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This Attack on Sanders' Medicare-for-All Plan is Ridiculous


#1

This Attack on Sanders' Medicare-for-All Plan is Ridiculous

Steffie Woolhandler, David Himmelstein

The Urban Institute and the Tax Policy Center today released analyses of the costs of Sen. Bernie Sanders’ domestic policy proposals, including single-payer national health insurance. They claim that Sanders’ proposals would raise the federal deficit by $18 trillion over the next decade.


#2

https://berniesanders.com/issues/how-bernie-pays-for-his-proposals/


#3

The real elephant in the room is that in a fee for service system.. overuse is common [ more procedures and drugs administered the more money comes in ] use of expensive unproven procedures and medicines is discouraged in a well run public system. Also the current system encourages use of the emergency room because of high co pays and deductibles. One would be surprised at how much saving could be wrung out of the current system with equal or better quality. Also the number of billionaire CEO in the health care industry would be greatly reduced. Politics involved? http://www.prnewswire.com/news-releases/larry-klayman-files-lawsuit-against-former-fda-commissioner-hamburg-johnson--johnson-and-others-sued-for-alleged-racketeering-and-other-claims-over-dangerous-drug-levaquin-300206300.html........ I believe Clinton was responsible for bringing Hamburg into government


#4

This is ridiculous. With estimates like these, every advanced industrialist country with socialized healthcare (which includes them all, except the US) should have gone into default long ago, not to mention all the less than "advanced" countries (Cuba, Venezuela and, until their recent "liberation," Libya) with the decency to take care of their citizens. We need Bernie, and we need him bad.


#5

An additional factor never mentioned by the medical financial cartel (and the politicians it owns) is the cost of Wall Street bank bailouts, confirmed by the Government Accountability Office (GAO) to be more than $16 trillion on page 131 of June 2011 GAO report GAO-11-696.

Sanders highest priority is breaking up the too-big-to-fail banks, an action that will eliminate that $16 trillion that US taxpayers are on the hook for, and eliminate the risk for additional multi-trillion dollar bank bail outs. Seeing how they are more in hock to Wall Street than they have ever been, the Clintons will continue to enable the those banks to continue to grow, increasing the bail out cost to taxpayers when the next crash hits.

It is true that if Clinton added Medicare for All to the ever expanding corporate welfare costs that she is obligated to provide for her paymasters, the Medicare for All costs would be more of a challenge..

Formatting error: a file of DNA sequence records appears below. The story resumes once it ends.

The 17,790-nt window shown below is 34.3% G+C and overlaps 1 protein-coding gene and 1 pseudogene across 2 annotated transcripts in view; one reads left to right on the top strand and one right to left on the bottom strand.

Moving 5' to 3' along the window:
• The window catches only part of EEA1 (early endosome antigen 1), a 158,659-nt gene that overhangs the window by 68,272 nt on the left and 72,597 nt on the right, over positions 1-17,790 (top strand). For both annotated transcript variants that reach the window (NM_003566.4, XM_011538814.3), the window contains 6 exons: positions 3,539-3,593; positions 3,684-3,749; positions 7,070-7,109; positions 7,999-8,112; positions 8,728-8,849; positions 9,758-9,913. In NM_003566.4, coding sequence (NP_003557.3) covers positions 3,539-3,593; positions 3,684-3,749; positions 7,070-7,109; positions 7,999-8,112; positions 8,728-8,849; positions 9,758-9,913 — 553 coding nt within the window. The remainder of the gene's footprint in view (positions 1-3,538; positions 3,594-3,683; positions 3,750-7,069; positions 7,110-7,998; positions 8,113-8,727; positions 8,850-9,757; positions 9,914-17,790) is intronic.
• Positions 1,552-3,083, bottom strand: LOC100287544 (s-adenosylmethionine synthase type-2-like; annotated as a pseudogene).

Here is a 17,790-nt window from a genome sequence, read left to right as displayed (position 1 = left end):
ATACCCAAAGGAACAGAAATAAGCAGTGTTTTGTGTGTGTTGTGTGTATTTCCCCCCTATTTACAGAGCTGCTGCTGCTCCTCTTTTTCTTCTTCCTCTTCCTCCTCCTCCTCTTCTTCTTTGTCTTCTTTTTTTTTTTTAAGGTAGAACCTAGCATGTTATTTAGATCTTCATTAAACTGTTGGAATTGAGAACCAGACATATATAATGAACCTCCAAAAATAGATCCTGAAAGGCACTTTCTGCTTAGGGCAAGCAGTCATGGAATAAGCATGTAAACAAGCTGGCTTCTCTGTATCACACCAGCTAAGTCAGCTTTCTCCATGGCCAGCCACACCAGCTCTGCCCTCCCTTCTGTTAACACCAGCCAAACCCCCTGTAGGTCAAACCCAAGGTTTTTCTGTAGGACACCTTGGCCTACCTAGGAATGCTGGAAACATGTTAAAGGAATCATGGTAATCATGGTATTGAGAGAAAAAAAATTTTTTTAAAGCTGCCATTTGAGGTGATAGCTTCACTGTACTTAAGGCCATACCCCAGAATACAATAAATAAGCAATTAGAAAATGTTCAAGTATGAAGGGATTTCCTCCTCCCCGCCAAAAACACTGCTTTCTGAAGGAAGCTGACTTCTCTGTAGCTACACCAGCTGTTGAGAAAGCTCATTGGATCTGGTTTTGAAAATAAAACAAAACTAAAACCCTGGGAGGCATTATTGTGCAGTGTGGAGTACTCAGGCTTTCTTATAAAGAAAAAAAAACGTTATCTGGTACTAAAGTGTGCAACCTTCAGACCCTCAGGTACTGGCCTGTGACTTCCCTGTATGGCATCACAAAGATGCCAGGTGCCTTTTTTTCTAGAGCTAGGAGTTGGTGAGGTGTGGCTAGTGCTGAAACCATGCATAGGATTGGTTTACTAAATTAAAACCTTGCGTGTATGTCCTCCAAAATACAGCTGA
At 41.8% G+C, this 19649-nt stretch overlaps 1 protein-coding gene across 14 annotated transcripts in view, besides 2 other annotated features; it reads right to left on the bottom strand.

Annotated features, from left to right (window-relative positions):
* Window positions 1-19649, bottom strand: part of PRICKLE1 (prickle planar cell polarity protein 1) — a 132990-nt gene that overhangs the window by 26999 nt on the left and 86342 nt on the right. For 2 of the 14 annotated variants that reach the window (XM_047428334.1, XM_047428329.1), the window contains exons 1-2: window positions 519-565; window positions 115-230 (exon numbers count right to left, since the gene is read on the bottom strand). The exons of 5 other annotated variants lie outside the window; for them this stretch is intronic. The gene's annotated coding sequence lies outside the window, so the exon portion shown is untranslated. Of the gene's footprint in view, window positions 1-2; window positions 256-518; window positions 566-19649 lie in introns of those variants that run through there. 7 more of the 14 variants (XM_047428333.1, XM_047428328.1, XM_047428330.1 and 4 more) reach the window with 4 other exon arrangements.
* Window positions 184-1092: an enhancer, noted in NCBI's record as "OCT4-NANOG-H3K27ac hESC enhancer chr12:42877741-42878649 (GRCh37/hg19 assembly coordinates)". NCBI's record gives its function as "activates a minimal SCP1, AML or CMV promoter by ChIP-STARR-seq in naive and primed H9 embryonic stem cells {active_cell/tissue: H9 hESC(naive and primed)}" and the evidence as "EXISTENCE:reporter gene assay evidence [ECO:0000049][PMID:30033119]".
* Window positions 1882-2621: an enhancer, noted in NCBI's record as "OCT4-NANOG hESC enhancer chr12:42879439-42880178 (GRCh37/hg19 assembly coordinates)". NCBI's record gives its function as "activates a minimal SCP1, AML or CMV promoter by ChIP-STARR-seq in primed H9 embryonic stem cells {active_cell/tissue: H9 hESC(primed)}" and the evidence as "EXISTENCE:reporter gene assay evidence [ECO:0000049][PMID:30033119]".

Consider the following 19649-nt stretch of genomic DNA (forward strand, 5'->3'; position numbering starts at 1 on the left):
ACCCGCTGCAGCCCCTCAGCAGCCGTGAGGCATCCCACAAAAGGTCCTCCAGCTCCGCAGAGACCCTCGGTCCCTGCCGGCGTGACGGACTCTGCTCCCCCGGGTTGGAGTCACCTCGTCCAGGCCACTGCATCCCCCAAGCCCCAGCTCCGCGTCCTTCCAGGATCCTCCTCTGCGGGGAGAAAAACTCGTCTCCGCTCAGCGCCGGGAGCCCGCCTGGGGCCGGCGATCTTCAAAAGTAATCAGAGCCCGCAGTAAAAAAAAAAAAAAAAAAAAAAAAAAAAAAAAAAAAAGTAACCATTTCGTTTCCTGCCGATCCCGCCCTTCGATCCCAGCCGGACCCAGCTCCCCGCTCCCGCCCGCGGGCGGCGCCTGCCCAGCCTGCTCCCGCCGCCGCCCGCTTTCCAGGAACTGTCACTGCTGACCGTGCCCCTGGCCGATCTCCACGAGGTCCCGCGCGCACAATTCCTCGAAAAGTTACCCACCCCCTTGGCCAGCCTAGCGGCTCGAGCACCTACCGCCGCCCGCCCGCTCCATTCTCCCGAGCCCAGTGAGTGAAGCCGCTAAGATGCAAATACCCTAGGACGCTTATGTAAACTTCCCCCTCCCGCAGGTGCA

#6

One thing that I don't get is why Sander's calls his plan Medicare for all when his plan has no deductibles, no copays, and seems to cover everything. That is much than Medicare provides. Medicare has copays and deductibles and only pays 80% of physician fees. Medicare also doesn't cover as much as a good private plan. Because of the deficiencies of Medicare many people have secondary plans from private health insurers The way Sander's plan has been describe I think it sounds much better than Medicare for all. Of course the projected costs are based on assumptions which people will certainly disagree on.


#10

Add corporate funded university research to your list, EnemyofWar.


#13

This post was flagged by the community and is temporarily hidden.


#15

Bernie's plan is similar to Rep. John Conyers's H.R. 676, Improved and Expanded Medicare for All; gets rid of the costly privatization add-ons. The authors explain clearly where the saving are.


#16

Excellent graphic.

Of interest is "veterans benefits" which should come under Military spending. The USSR had a huge number of persons who served in the second world war very many of them injured. When the CIA was measuring the military spending of the USSR they would include Military pensions and other such benefits. As the population of veterans in the USSR aged those costs went up and in the USA there cries that the "Evil communists are increasing military spending".


#17

The job of the CIA is to mislead and obfuscate. They should be restricted to misleading other nations but they have fully embraced their role of misleading the citizens of the United States.


#18

It is perfectly obvious that Holahan is a paid liar. His job is to protect the interests of the Health Care Profiteers. So he lies.


#19

ALL of the Democratic Party attacks against Senator Sanders have been ridiculous.


#20